The use of instructional rubrics to support intermediate-school-level learners with writing difficulties (2020)
Type of ContentTheses / Dissertations
Degree NameMaster of Education
PublisherUniversity of Canterbury
AuthorsPearce, Jeanne Marieshow all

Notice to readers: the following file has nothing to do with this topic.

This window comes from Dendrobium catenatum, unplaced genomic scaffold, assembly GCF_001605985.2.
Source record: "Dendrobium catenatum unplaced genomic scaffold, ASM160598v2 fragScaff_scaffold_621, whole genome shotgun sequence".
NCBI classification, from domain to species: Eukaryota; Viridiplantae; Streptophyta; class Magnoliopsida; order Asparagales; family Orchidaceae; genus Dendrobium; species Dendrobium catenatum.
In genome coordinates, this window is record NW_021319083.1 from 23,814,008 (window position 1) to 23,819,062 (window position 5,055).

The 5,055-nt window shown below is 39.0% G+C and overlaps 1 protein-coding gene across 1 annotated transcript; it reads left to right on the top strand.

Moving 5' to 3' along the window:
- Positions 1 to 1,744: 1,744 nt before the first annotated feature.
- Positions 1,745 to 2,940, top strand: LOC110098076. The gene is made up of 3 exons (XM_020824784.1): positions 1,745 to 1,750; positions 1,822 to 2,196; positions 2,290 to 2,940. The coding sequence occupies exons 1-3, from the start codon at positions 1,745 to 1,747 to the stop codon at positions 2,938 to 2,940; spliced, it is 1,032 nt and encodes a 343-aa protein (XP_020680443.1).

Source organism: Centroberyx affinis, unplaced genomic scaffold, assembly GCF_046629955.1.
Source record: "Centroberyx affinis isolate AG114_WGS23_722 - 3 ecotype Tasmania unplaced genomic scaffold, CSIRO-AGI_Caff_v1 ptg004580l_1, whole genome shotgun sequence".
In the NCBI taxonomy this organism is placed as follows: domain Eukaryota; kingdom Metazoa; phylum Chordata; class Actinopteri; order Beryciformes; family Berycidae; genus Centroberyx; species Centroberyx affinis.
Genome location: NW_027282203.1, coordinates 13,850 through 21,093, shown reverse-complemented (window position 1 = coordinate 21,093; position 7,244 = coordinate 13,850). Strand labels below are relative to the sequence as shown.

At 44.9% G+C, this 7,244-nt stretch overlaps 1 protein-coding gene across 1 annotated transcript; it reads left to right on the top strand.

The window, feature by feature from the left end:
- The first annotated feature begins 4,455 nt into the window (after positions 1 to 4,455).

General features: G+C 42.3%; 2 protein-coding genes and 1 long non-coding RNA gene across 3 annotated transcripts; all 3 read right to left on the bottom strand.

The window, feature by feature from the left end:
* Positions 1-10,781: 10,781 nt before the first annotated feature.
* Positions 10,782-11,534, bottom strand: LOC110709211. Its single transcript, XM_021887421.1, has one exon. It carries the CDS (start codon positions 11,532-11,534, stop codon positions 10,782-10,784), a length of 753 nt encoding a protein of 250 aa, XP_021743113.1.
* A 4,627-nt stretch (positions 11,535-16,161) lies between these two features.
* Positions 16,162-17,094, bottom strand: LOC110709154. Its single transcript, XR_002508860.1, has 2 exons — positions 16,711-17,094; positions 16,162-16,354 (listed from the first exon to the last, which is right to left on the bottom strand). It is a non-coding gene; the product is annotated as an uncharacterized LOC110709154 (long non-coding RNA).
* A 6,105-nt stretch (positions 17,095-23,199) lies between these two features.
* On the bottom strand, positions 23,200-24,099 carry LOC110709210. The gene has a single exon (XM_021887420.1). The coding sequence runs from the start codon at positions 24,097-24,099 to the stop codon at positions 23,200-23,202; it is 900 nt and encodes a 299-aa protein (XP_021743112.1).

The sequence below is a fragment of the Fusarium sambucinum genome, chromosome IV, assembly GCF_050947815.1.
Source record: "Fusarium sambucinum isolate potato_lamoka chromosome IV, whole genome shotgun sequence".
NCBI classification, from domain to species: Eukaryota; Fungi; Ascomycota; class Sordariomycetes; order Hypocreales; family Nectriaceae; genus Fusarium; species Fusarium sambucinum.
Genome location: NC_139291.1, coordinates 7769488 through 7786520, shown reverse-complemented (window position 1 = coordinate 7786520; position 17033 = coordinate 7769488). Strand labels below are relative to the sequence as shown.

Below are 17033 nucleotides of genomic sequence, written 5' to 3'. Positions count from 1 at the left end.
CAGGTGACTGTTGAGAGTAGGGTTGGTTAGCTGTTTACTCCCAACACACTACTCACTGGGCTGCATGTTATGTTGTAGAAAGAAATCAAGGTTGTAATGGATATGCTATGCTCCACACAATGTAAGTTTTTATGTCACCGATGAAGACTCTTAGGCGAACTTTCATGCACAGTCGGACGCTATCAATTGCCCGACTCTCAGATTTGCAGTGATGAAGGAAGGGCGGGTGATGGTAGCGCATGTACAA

A significant underachievement in writing persists internationally. Many learners require more explicit instruction and scaffolding to counter the high degree of cognitive load inherent in writing. Extant research also suggests that educators require support to address gaps in pedagogical knowledge about writing or to effectively use evidence-based instructional practices within time and resource constraints. Drawing on genre pedagogy and cognitive load theory, this mixed- methodology research follows a multiple baseline case study design. All participation was voluntary, based on understanding of the timeframes, procedures and potential risks. Using a researcher-created rubric as the foundation for explicit instruction, feedback and material support in the compare-and-contrast genre, changes in idea expression and the use of genre elements by six New Zealand Year Eight intermediate-school-level learners with writing difficulties were examined over the course of an eight-week intervention. Overall findings show that participants had an increased use of eleven key genre elements and articulated an improved understanding of the genre purpose. Recursive rubric use served as a heuristic to support the provision of more intentional, informed and responsive instruction and feedback and promoted the internalisation of new knowledge. As a material reference guide for learners the rubric provided manageable individualised external support. The implication is that instructional rubrics could be embraced as readily-accessible and easy-to-implement tools which scaffold the entire teaching and learning cycle. The rubric, an already-familiar tool, has the potential to improve teaching practice and writing outcomes for all learners.